Williams will primarily feature for the A side and in LV Cup games as he seeks to bed into his new surroundings.  He has played at centre for Llanelli so could well be used at 12 this season to ease him into the First XV.  Williams played in the Scarlets run to the Pro12 Semi Finals so he will not be unaccustomed to playing in high pressure and quality games.

Originally from Ystradgynlais, a Valley’s town up from Neath, Williams played for the Ospreys at U-16s and 18s before briefly flirting with League, playing for Great Britain again at U-18s, then returning to Rugby with Llanelli.

Name: Ryan Lamb
D.o.B.: 18/5/1986 (27 years old)
Position: Fly Half
Experience: 190 Pro Games (85 for Gloucester, 49 for London Irish, 56 for Northampton)

After early promise for his home town team Gloucester, Lamb led the Cherry & Whites to back to back top placed finishes only to fall to Tigers and Alesana Tuilagi both times, boss Dean Ryan decided that Lamb wasn’t the man to lead Gloucester to Premiership glory after all and dumped him. 

Unsettled spells at London Irish and then Northampton, where once again Lamb was part of a side that lost to Tigers in both a League and Cup final, have led Lamb to declare “If you can’t beat them, join them!”

After 190 senior games Lamb is now a thoroughly experienced pro, one might say a journeyman.  He will provide a steady hand on the tiller should Toby Flood take Stuart Lancaster’s fancies, but if Flood remains with the Tigers all season he could well struggle for game time in the same way Dan Bowden has since he joined from London Irish.

All in all seems a rather odd signing and I wait with baited breath to see where the pint sized playmaker fits into Cockerill’s grand master plan.

Name: Sebastian De Chaves
D.o.B.: 30/10/1990 (22 years old)
Position: Lock
Experience: 22 Pro Games (19 for Mont du Marsan, 3 for Lions in Vodacom Cup)

Rather fittingly a man whose name means “key” in Portuguese will be Tigers new Lock.  De Chaves is eligible for England through his mother, Portugal through his father and South Africa as his place of birth was in Johannesburg.  De Chaves played for local side the Lions (formerly Gauteng and even more formerly Transvaal) in the Vodacom Cup, a develop level below Super Rugby, University of Johannesburg and the Baby Boks (SA U-20s) before leaving South Africa for France.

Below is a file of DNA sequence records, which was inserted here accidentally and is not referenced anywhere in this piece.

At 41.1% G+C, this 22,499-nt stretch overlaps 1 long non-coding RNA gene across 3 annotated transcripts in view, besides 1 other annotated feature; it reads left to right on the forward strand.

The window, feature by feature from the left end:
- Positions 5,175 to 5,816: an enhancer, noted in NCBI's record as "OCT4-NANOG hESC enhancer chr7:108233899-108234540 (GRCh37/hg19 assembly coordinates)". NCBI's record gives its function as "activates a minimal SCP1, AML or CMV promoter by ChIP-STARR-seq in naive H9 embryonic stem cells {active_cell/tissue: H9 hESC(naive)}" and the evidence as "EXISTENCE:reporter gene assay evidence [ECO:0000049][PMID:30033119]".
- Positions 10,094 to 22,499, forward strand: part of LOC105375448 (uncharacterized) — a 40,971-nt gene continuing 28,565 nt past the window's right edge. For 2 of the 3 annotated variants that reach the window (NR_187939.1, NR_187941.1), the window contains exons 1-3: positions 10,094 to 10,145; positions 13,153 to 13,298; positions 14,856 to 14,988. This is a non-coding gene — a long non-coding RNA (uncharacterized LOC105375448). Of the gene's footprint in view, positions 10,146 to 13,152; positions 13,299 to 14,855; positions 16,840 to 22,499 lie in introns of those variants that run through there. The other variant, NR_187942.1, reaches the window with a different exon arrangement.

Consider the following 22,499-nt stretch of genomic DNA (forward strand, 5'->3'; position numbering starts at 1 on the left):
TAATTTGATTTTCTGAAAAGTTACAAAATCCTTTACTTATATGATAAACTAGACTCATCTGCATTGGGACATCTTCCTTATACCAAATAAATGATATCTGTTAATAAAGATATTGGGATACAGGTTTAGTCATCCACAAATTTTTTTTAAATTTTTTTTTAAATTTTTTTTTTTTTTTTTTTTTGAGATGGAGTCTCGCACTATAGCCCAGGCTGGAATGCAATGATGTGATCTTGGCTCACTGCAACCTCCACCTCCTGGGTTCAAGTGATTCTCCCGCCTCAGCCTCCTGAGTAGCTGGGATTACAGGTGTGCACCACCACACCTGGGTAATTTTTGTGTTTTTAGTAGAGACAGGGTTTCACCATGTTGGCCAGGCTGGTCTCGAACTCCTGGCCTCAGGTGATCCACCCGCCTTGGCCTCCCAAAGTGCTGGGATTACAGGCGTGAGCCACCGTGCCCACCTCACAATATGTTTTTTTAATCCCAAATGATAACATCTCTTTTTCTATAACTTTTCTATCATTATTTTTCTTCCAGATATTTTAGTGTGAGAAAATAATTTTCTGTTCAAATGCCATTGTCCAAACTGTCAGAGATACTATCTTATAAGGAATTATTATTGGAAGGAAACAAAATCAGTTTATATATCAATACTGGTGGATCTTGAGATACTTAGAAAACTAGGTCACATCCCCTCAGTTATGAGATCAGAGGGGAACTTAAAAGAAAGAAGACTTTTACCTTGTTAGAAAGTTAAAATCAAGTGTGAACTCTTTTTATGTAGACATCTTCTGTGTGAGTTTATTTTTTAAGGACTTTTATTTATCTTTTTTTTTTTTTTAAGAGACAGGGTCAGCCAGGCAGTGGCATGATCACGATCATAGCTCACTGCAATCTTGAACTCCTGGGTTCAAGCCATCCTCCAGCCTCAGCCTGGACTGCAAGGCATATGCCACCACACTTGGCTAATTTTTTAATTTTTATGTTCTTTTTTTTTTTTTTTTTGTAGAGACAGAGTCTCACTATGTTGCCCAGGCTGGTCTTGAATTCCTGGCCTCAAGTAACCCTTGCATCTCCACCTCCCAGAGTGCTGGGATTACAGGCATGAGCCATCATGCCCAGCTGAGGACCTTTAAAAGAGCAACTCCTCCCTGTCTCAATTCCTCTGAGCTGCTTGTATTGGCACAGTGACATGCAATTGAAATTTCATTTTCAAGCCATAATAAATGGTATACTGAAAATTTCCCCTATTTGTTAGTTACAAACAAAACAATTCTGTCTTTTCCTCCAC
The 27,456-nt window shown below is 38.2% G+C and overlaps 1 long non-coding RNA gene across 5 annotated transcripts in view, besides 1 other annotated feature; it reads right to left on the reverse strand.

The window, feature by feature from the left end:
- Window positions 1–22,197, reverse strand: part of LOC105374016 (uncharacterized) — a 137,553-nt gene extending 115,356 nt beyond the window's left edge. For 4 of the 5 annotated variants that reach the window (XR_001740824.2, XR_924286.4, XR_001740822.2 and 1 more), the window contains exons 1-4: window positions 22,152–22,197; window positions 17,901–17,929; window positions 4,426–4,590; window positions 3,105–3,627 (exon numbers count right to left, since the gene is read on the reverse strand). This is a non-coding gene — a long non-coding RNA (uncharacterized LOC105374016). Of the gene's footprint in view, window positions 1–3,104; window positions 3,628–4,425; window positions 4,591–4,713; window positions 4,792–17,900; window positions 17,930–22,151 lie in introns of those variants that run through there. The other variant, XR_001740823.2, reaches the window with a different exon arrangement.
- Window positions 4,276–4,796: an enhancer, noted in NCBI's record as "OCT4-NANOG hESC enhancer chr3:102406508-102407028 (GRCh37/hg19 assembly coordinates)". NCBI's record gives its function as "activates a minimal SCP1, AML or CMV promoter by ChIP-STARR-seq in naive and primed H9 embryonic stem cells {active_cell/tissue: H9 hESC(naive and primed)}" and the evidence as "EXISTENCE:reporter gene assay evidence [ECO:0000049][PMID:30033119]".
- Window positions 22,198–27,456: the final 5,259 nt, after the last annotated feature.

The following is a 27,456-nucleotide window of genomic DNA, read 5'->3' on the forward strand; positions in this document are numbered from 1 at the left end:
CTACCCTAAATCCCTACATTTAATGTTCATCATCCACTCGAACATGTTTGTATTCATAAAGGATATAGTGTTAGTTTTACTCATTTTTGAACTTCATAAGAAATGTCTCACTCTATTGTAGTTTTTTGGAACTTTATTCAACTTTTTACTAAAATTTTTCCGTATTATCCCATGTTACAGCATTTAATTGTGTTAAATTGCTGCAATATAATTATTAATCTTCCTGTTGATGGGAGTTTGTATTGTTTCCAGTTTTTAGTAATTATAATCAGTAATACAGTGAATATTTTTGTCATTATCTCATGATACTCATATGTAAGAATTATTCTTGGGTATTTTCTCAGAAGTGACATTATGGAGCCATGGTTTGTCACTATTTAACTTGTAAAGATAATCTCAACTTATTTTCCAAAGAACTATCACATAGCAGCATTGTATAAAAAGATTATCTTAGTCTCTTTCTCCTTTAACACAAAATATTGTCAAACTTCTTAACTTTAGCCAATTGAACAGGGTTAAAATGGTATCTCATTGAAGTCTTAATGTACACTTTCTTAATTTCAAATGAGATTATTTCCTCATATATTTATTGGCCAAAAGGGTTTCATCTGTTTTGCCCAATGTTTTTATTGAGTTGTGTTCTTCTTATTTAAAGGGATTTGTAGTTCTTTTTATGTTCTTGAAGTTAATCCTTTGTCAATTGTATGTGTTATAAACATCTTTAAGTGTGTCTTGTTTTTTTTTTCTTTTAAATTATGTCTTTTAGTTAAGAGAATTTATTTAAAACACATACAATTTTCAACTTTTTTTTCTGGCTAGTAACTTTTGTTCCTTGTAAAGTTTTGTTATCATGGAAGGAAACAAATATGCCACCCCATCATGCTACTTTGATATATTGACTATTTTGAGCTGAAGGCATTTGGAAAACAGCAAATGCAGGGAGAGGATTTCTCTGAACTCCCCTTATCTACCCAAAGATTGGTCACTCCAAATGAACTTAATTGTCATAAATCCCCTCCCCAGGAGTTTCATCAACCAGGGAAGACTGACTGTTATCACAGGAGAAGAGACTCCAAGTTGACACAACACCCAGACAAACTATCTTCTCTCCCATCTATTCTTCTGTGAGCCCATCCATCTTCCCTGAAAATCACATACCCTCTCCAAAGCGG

De Chaves spent last season playing for Mont du Marsan in South-West France where he joined Seru Rabeni, Mont du Marsan was also where Waisale Serevi played after he left Tigers.

De Chaves will probably come into the squad as a direct replacement for fellow South African Rob Andrew, who has left for London Welsh, and will play in the LV Cup and A League games.  He will hope to emulate Ed Slater’s break through into the First XV rather than follow in the footsteps of Rob Andrew.

Name: Tom Bristow
D.o.B.: 8/4/1991 (22 years old)
Position: Loosehead Prop
Experience: 32 Pro Games (London Welsh)

Bristow’s rise has been incredible.  In May 2012 he was playing for Dorking in the 5th tier of English Rugby and Surrey in the County Shield, not even the full County Championship.  Last year he was an ever present for London Welsh playing in every single game in all three competitions.  Now he has signed for the Tigers and will be playing at the top of the European game.

To rise from the same level as South Leicester and Hinckley to be playing Heineken Cup rugby in just 14 months is such a breakneck journey for the young prop it is almost unbelievable.  And to do it in such a physically demanding position as prop is even more incredible.